35 years ago “Otto – the film” came to the cinema. Racist terms for a black man also come up in the idiot comedy. An example of how much humor changes. A search for traces.
“Otto – the film” is one of the most successful German cinema productions, along with “Der Schuh des Manitu”, “Fack ju Göhte” or “Honig im Kopf”. According to the film company, the comedy with Otto Waalkes in the 80s totaled almost 15 million cinema-goers in East and West. The theatrical release in the Federal Republic was on July 18, 1985 and in the GDR a year later – on July 24, 1986. Many people who watch the 35-year-old strip flinch in some places because of the choice of words. The scenes with a black man in uniform in particular show how much humor is changing.
“Aaaah, black feet!” Exclaims a soldier portrayed by Günther Kaufmann – and then uses Otto’s question to use the racist name for black people, which is now described as “N-word”. Otto also used the word before and explained to the man: “Black head, black belly, black feet.” Otto takes off his socks to show his dirty feet, which Kaufmann’s figure laughingly understands and just asks: “You negro? “
In some cinemas, the film will be shown again from July 30th to match the anniversary. It is also available for streaming services, but is currently only included in the subscription for Netflix. A spokesman for Netflix for Germany, Austria and Switzerland said when asked by dpa that the film had hardly been viewed recently and was anyway going to end at the end of July due to the expiring license.
The city magazine “tip Berlin” recently commented that it was disturbing to watch the Otto film today: “Black people are defamed in several places in the film. The N-word falls and there is a whole scene in which Otto, together with a dark-skinned US soldier (played by Günther Kaufmann), carries out a trickery and the Afro-American GI, whom he also calls “Mr. Bimbo”, an older lady than Slaves sold. “
The production company Rialto Film in Berlin opposes this view: “The scene in” Otto – the film “, in which Otto and a dark-skinned GI try to sell a slave to an incredibly foolish person, may be a very early example of anti- racist comedy in German film, ”says Managing Director Matthias Wendlandt when asked by the German Press Agency.
“The screenwriters Bernd Eilert, Robert Gernhardt and Pit Knorr, as members of the Neue Frankfurter Schule and founders of the satirical magazine” Titanic “, are above suspicion of racist attitudes, just like Otto Waalkes himself.” Slave buyer ”is“ a clearly recognizable satire ”.
Rialto Film: “Possibly a very early example of anti-racist comedy in German film”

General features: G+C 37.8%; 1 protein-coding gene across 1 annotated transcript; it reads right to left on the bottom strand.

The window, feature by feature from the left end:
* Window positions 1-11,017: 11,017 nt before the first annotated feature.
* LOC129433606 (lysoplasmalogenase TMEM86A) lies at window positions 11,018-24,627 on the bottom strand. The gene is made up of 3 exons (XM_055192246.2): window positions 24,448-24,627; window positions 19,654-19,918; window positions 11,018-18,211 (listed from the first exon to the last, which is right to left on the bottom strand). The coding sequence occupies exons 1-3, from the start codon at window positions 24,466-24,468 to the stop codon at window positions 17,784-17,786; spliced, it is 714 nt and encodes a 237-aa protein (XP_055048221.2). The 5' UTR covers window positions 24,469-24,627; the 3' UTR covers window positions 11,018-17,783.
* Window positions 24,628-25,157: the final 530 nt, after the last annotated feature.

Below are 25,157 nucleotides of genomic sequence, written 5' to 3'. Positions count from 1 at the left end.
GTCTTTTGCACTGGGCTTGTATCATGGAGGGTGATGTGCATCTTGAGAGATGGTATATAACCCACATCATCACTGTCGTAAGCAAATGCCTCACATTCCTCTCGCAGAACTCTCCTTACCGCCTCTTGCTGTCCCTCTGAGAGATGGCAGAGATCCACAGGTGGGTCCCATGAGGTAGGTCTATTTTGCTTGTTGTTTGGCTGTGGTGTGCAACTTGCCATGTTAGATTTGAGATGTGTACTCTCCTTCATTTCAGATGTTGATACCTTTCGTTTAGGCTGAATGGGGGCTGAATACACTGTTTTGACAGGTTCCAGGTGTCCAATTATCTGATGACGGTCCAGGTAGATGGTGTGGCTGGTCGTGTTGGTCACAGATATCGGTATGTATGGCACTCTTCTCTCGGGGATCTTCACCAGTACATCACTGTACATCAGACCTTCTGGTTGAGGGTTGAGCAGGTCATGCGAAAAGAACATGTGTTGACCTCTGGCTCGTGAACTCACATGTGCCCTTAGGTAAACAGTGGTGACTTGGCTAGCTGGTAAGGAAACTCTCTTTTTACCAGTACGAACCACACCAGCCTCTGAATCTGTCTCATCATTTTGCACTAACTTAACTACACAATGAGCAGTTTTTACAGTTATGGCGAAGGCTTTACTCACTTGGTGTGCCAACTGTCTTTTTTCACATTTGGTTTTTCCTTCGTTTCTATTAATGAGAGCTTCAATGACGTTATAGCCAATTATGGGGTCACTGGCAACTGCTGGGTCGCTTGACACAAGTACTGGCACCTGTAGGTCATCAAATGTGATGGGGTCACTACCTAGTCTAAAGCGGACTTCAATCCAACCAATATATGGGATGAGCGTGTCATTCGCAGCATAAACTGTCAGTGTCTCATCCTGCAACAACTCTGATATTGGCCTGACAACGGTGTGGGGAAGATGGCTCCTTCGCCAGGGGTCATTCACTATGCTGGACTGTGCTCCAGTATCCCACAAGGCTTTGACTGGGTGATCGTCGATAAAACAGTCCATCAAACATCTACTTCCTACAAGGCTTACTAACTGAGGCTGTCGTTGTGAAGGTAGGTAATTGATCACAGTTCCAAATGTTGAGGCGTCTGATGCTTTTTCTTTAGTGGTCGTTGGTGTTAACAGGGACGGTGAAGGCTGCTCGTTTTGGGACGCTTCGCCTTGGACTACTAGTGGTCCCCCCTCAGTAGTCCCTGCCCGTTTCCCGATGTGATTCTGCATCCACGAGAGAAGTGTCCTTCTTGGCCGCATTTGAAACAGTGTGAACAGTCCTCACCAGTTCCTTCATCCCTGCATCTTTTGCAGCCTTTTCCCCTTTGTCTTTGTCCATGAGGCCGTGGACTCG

“Anyone who sees this grotesque scene as racist obviously has a prejudice that believes that just naming certain terms justifies it without the intention of even considering the context and any other interpretation.”
The association Initiative Black People in Germany is against this. “That even with such obvious racist content is still denied or an anti-racist intention is” conjured up “is symptomatic of the lack of understanding of racism,” spokesman Tahir Della told dpa.
This shows how the racism debate is now dividing society. Opinions are usually quite unforgiving. On the one hand there is an appeal to listen more to those affected by racism, to let them have their say at all and to simply dispense with controversial terms; on the other hand, there is an attitude among many whites that the serious accusation of racism is handled too lightly.
At one point racism is even mentioned in “Otto – the film”. When Otto laughs in a rock bar at the joke question “How does an Eskimo pee?” And ice cubes falling out of his pants, he is told: “Ancient and also racist.” Many of the gags in the film were already warmed up from old stage shows.
Tahir Della says: “From my point of view, when dealing with or dismantling racist conditions, the area of humor must also be considered. When discriminatory humor is normalized, we need not be surprised if things get worse. And traditions that discriminate, hurt and exclude are not worth preserving. ”
Screenwriter Bernd Eilert (71) canceled an inquiry about his classic Otto film. According to his spokeswoman, Otto himself is also currently refusing any interview. The 71-year-old was too busy to shoot “Catweazle” under corona conditions. The film about the quirky magician, among others with Julius Weckauf (“The boy has to be in the fresh air”), is supposed to come to the cinema at Christmas.
Interesting and probably symptomatic of the whole issue of racism: 35 years ago, it was simply mostly none in the media. The German Press Agency, for example, wrote in July 1985 that it was “a subtle comedy in the Otto style”: “The film tells the story of a young man who comes from the North Sea in an amusing and relaxed manner for an hour and a half literally lands in the South Pacific. The main protagonist is troubled by one worry after another, because as often as he clears a problem out of the way, three new ones grow back (…) the East Frisian slit-ear, like a modern court jester, takes on everything that today’s society considers to be negative manifestations has to offer. “[Gregor Tholl]